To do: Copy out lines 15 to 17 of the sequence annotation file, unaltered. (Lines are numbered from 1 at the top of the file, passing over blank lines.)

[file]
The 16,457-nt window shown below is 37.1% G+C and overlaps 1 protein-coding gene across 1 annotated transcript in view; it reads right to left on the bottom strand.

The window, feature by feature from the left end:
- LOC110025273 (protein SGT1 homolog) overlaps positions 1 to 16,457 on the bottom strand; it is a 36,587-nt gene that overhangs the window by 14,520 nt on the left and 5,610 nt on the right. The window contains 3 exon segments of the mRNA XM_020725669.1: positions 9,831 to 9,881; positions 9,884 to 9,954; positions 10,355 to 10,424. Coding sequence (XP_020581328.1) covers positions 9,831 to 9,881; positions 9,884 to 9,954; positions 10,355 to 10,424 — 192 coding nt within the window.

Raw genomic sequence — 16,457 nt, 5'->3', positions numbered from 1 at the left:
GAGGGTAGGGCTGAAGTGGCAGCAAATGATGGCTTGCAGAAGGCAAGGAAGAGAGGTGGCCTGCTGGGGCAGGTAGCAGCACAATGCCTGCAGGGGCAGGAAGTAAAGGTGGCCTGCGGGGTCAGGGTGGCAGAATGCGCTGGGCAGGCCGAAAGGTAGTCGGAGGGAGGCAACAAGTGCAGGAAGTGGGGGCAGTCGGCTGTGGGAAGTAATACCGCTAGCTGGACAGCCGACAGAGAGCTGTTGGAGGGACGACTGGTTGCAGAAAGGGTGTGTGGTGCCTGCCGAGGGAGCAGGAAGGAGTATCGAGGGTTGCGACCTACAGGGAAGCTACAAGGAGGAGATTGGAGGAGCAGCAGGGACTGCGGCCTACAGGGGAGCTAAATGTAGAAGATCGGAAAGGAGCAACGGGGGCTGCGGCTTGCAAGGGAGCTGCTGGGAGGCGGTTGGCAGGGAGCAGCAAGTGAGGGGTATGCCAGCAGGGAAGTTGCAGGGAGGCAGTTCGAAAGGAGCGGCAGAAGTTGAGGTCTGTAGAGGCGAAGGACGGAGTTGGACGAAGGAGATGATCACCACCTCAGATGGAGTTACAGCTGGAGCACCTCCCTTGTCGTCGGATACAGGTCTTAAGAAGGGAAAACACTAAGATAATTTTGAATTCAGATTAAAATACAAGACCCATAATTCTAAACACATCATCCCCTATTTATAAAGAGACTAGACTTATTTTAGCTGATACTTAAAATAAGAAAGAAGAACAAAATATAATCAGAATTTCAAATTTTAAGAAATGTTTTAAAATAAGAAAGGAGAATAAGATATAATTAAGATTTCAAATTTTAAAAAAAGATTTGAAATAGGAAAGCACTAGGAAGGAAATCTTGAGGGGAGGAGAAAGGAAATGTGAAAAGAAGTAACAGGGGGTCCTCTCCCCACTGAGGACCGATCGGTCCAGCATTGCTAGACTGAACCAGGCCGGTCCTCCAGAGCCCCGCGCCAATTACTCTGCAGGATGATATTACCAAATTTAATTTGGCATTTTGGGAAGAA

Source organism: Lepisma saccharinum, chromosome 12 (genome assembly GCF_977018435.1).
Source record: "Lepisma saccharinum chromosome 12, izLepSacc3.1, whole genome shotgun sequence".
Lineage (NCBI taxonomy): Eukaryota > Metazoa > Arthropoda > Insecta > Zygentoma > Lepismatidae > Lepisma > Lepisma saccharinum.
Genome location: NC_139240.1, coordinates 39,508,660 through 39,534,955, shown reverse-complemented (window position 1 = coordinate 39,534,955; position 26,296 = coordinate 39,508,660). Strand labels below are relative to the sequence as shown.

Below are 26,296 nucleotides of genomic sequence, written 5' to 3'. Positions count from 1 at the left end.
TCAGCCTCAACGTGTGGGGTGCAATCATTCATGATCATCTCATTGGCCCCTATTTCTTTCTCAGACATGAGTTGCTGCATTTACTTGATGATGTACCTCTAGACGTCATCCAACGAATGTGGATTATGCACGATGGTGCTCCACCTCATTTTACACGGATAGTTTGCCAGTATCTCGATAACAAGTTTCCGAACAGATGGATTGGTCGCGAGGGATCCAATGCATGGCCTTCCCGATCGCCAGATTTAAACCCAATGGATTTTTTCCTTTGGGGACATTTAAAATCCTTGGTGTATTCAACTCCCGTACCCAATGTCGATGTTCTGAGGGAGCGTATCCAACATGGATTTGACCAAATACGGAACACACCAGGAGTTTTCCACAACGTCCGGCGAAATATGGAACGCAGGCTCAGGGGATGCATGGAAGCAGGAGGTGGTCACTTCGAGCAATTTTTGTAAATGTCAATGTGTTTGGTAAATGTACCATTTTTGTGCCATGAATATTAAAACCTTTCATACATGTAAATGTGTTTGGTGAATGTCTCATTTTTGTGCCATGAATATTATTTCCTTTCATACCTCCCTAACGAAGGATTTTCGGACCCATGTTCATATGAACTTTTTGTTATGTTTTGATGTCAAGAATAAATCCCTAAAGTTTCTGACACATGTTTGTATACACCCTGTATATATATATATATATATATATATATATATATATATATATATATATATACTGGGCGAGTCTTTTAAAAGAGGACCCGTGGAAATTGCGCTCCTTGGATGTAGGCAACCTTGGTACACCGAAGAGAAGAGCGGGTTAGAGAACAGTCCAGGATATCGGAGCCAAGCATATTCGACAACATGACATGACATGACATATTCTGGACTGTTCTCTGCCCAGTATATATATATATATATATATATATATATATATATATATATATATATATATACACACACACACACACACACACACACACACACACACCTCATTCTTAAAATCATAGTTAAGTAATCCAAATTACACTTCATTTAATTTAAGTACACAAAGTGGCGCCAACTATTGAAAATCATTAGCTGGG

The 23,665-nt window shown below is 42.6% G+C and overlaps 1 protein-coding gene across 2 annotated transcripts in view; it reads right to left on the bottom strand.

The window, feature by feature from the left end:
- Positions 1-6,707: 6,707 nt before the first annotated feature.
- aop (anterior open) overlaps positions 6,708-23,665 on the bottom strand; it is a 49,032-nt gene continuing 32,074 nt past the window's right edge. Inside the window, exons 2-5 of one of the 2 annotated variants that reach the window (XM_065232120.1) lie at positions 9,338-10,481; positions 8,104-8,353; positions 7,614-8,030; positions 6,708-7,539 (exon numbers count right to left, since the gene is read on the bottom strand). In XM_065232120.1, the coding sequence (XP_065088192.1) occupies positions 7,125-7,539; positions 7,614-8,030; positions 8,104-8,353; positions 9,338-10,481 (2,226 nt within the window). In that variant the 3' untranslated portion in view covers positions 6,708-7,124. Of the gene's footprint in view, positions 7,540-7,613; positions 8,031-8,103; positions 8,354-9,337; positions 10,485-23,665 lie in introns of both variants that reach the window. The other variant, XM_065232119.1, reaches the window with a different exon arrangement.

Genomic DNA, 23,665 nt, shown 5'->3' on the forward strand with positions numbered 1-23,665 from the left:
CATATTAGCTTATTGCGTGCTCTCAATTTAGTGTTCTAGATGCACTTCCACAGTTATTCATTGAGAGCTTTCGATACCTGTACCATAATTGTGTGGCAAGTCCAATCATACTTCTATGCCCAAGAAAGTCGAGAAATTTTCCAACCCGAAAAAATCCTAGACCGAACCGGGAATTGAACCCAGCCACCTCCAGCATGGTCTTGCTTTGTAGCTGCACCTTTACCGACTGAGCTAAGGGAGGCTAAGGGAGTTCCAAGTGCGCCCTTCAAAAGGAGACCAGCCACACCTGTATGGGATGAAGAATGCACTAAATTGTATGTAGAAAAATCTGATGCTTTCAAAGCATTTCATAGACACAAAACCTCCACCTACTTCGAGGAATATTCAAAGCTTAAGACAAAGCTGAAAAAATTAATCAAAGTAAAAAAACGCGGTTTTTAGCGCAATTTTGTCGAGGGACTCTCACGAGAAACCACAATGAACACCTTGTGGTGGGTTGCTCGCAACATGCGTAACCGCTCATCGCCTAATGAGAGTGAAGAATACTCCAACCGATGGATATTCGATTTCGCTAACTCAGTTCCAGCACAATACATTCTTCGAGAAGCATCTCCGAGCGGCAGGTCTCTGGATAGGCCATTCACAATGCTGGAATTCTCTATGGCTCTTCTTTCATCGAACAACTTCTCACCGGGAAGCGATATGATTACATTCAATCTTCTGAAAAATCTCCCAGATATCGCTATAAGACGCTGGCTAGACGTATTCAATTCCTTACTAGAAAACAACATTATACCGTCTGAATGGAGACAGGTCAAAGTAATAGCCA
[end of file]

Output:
- aop (anterior open) overlaps positions 6,708-23,665 on the bottom strand; it is a 49,032-nt gene continuing 32,074 nt past the window's right edge. Inside the window, exons 2-5 of one of the 2 annotated variants that reach the window (XM_065232120.1) lie at positions 9,338-10,481; positions 8,104-8,353; positions 7,614-8,030; positions 6,708-7,539 (exon numbers count right to left, since the gene is read on the bottom strand). In XM_065232120.1, the coding sequence (XP_065088192.1) occupies positions 7,125-7,539; positions 7,614-8,030; positions 8,104-8,353; positions 9,338-10,481 (2,226 nt within the window). In that variant the 3' untranslated portion in view covers positions 6,708-7,124. Of the gene's footprint in view, positions 7,540-7,613; positions 8,031-8,103; positions 8,354-9,337; positions 10,485-23,665 lie in introns of both variants that reach the window. The other variant, XM_065232119.1, reaches the window with a different exon arrangement.

Genomic DNA, 23,665 nt, shown 5'->3' on the forward strand with positions numbered 1-23,665 from the left:
CATATTAGCTTATTGCGTGCTCTCAATTTAGTGTTCTAGATGCACTTCCACAGTTATTCATTGAGAGCTTTCGATACCTGTACCATAATTGTGTGGCAAGTCCAATCATACTTCTATGCCCAAGAAAGTCGAGAAATTTTCCAACCCGAAAAAATCCTAGACCGAACCGGGAATTGAACCCAGCCACCTCCAGCATGGTCTTGCTTTGTAGCTGCACCTTTACCGACTGAGCTAAGGGAGGCTAAGGGAGTTCCAAGTGCGCCCTTCAAAAGGAGACCAGCCACACCTGTATGGGATGAAGAATGCACTAAATTGTATGTAGAAAAATCTGATGCTTTCAAAGCATTTCATAGACACAAAACCTCCACCTACTTCGAGGAATATTCAAAGCTTAAGACAAAGCTGAAAAAATTAATCAAAGTAAAAAAACGCGGTTTTTAGCGCAATTTTGTCGAGGGACTCTCACGAGAAACCACAATGAACACCTTGTGGTGGGTTGCTCGCAACATGCGTAACCGCTCATCGCCTAATGAGAGTGAAGAATACTCCAACCGATGGATATTCGATTTCGCTAACTCAGTTCCAGCACAATACATTCTTCGAGAAGCATCTCCGAGCGGCAGGTCTCTGGATAGGCCATTCACAATGCTGGAATTCTCTATGGCTCTTCTTTCATCGAACAACTTCTCACCGGGAAGCGATATGATTACATTCAATCTTCTGAAAAATCTCCCAGATATCGCTATAAGACGCTGGCTAGACGTATTCAATTCCTTACTAGAAAACAACATTATACCGTCTGAATGGAGACAGGTCAAAGTAATAGCCA